Modern English literature
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As Business Week put it, it's "Harry Potter and the Tower of Profits. " PEOPLE’S ATTITUDE TO HARRY POTTER NOVELS Almost as soon as Barry Cunningham met J. K.
Rowling in 1996, the first-time author was talking about what she wanted to do next. And next and next. Cunningham, editorial director at Bloomsbury Children's Books in London, had recently agreed to publish Rowling's initial effort, an overlong children's novel about an aspiring wizard.
"At our first meeting," he recalls, "before we finished the first course in the restaurant, we had one of those conversations that you remember years later. " "How do you feel about sequels? " Rowling asked Cunningham.
"When a first novelist says that to an editor," he says now, "you're always slightly worried. " Cunningham pointed out that the first book hadn't even been published yet, but Rowling replied that she had seven books in mind. "She was obviously bursting to say it," he says.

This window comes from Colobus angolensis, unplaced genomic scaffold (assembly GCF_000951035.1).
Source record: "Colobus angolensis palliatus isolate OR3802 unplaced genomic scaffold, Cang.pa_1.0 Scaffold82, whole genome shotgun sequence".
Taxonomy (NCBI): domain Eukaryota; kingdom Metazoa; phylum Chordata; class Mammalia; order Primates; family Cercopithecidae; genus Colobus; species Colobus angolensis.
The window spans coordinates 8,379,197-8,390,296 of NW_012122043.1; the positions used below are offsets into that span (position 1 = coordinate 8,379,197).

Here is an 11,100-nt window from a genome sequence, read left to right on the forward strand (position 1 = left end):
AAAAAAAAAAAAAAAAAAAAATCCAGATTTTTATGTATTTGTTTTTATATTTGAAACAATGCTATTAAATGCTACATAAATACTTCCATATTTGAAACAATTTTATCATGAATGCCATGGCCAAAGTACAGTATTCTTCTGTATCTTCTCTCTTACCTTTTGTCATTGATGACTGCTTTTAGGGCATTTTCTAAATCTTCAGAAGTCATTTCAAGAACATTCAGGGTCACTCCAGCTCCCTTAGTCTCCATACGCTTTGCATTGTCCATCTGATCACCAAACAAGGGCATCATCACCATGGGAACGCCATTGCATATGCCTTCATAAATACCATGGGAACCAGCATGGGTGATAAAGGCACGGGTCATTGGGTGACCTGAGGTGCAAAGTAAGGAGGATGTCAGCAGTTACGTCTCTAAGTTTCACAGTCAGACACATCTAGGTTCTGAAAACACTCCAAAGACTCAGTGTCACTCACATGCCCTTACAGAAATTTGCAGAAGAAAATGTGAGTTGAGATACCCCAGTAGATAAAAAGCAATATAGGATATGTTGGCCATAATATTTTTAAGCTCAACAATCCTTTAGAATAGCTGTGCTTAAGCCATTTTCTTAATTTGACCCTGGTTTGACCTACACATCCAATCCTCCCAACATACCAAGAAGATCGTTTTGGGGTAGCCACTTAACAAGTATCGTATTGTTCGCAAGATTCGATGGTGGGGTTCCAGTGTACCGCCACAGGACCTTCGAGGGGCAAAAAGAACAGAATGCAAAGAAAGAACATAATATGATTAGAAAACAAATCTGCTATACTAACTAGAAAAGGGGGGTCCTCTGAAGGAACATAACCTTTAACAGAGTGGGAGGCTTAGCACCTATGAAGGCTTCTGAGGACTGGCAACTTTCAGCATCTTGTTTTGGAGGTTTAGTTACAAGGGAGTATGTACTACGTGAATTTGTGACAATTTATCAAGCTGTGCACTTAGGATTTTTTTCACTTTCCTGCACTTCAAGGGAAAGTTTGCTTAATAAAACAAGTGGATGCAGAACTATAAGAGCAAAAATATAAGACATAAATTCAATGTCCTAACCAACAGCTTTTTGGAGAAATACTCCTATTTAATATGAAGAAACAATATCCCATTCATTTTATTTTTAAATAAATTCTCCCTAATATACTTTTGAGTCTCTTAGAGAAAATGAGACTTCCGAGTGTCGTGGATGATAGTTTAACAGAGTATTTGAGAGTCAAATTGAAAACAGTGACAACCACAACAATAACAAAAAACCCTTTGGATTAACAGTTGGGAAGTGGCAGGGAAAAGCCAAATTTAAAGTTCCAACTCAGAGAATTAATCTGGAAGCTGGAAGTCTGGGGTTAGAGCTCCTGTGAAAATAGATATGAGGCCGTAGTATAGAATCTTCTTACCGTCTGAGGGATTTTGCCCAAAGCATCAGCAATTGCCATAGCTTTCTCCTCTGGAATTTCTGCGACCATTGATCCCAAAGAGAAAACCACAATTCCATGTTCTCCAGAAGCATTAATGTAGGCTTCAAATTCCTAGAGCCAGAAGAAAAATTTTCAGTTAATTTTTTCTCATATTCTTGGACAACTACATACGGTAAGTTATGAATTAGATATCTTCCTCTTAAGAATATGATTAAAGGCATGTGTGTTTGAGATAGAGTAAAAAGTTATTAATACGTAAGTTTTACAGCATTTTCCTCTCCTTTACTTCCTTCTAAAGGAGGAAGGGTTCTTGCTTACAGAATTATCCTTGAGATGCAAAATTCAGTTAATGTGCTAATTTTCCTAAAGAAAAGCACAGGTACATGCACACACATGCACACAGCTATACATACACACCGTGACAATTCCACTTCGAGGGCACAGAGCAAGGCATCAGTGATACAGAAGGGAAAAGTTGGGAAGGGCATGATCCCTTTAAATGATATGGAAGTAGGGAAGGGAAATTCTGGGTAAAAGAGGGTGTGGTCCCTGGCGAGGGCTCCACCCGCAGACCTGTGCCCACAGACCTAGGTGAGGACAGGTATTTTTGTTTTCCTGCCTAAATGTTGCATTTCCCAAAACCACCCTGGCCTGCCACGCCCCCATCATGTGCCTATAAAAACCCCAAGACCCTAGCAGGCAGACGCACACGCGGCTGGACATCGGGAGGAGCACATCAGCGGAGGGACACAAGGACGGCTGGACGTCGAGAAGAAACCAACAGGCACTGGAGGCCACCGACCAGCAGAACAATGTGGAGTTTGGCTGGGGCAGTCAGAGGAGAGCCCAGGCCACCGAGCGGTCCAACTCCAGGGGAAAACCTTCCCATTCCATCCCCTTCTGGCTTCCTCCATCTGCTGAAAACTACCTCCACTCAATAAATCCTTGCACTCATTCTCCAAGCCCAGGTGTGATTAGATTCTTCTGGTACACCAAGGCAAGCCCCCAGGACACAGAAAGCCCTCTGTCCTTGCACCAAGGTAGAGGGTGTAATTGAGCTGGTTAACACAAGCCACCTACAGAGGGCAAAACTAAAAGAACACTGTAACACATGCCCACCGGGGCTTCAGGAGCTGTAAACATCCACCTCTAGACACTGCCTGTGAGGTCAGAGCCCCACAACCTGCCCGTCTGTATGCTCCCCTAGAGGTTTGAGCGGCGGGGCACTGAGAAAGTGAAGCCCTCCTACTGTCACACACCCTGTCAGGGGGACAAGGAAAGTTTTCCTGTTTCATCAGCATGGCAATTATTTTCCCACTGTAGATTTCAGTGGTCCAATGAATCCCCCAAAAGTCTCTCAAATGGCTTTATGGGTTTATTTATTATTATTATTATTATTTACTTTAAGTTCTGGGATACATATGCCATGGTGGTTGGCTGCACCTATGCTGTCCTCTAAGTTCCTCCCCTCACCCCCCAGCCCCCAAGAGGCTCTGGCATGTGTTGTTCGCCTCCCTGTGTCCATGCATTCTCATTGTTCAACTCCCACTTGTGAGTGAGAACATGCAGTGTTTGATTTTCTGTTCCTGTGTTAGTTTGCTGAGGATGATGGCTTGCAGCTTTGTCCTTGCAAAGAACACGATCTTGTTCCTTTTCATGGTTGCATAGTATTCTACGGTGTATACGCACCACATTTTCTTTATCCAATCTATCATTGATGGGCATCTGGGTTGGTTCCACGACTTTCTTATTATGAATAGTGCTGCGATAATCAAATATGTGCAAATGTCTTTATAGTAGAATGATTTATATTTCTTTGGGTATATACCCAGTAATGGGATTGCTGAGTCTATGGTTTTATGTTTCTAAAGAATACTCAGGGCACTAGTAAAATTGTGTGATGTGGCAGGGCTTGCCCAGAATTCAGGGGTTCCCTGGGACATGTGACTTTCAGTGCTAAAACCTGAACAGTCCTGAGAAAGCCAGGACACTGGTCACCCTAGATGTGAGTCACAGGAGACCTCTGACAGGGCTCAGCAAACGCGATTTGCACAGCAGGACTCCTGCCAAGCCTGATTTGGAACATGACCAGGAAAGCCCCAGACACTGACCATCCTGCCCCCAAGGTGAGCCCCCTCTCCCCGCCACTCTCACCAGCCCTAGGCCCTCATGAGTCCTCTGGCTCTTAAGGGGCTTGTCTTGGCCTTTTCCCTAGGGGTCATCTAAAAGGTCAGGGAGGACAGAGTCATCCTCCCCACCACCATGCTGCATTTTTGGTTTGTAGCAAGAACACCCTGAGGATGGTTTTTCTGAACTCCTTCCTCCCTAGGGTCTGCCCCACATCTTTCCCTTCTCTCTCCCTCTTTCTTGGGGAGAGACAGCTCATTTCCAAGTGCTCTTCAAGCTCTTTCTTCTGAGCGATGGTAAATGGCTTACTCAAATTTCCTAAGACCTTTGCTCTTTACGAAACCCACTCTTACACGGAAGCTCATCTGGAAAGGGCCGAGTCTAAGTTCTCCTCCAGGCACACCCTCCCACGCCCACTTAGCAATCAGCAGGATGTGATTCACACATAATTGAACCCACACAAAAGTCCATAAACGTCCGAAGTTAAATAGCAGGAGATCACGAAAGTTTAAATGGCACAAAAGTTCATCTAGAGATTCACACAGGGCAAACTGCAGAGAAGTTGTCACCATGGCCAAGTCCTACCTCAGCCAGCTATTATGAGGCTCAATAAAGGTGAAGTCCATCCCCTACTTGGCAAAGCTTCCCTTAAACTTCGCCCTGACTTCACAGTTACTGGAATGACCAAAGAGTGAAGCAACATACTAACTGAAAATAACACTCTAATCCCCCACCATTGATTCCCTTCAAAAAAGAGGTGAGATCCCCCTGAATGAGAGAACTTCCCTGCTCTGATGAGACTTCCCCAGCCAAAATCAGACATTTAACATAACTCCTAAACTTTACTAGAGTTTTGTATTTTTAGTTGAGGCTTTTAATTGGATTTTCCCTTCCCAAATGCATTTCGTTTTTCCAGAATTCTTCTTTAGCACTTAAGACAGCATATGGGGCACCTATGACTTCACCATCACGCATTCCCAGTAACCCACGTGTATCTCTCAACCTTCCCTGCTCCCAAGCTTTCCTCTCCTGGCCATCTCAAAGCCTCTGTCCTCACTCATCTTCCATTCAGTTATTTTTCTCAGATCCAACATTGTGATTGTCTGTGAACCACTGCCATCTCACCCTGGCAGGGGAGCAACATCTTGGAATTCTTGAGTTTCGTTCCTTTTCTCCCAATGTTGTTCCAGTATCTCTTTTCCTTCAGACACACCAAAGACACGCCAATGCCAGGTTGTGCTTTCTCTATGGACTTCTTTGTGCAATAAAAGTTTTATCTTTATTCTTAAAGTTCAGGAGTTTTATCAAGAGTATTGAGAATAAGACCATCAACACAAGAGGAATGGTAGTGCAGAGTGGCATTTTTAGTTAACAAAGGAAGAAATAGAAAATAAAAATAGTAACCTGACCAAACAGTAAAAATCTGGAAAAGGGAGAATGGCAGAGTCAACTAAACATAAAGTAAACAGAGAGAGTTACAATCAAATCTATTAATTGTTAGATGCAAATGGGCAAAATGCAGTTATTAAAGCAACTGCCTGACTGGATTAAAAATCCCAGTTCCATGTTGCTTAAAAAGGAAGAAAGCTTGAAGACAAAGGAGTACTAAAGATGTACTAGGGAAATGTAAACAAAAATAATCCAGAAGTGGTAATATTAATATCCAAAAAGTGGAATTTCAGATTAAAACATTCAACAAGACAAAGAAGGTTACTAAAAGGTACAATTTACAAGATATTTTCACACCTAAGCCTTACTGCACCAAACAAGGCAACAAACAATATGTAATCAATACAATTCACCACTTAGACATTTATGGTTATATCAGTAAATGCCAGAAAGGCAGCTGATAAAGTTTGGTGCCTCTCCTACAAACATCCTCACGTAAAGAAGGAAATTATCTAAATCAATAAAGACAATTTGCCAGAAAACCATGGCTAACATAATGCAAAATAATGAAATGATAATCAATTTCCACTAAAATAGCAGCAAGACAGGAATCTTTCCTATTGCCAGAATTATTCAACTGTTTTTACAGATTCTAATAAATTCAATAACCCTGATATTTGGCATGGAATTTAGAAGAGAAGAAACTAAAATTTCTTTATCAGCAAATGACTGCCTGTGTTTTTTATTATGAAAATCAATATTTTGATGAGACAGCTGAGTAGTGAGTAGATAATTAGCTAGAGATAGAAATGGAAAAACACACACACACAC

"And what convinced me that we were on the right track is that she knew what Harry was going to do every successive year of his life until he left school. " That intricacy is at the heart of what has turned into the biggest book story bridging the millennia. Rowling's wizard Harry Potter and his elaborately complete world have become, in three short years, ubiquitous, breaking through every conceivable barrier.
In the London Underground recent Saturday afternoon, a small boy exclaimed to his brother, " Look, it's Harry Potter," upon spying a reader (me) several decades his senior reading one of the books. We spent the next five minutes discussing the relative merits of the series' first and second books. Later, I tried to recall the last time I'd had a literary exchange with strangers on the tube, let alone junior strangers.
The answer was never. Rowling's success has turned nonreaders into Harry addicts, and .Скачать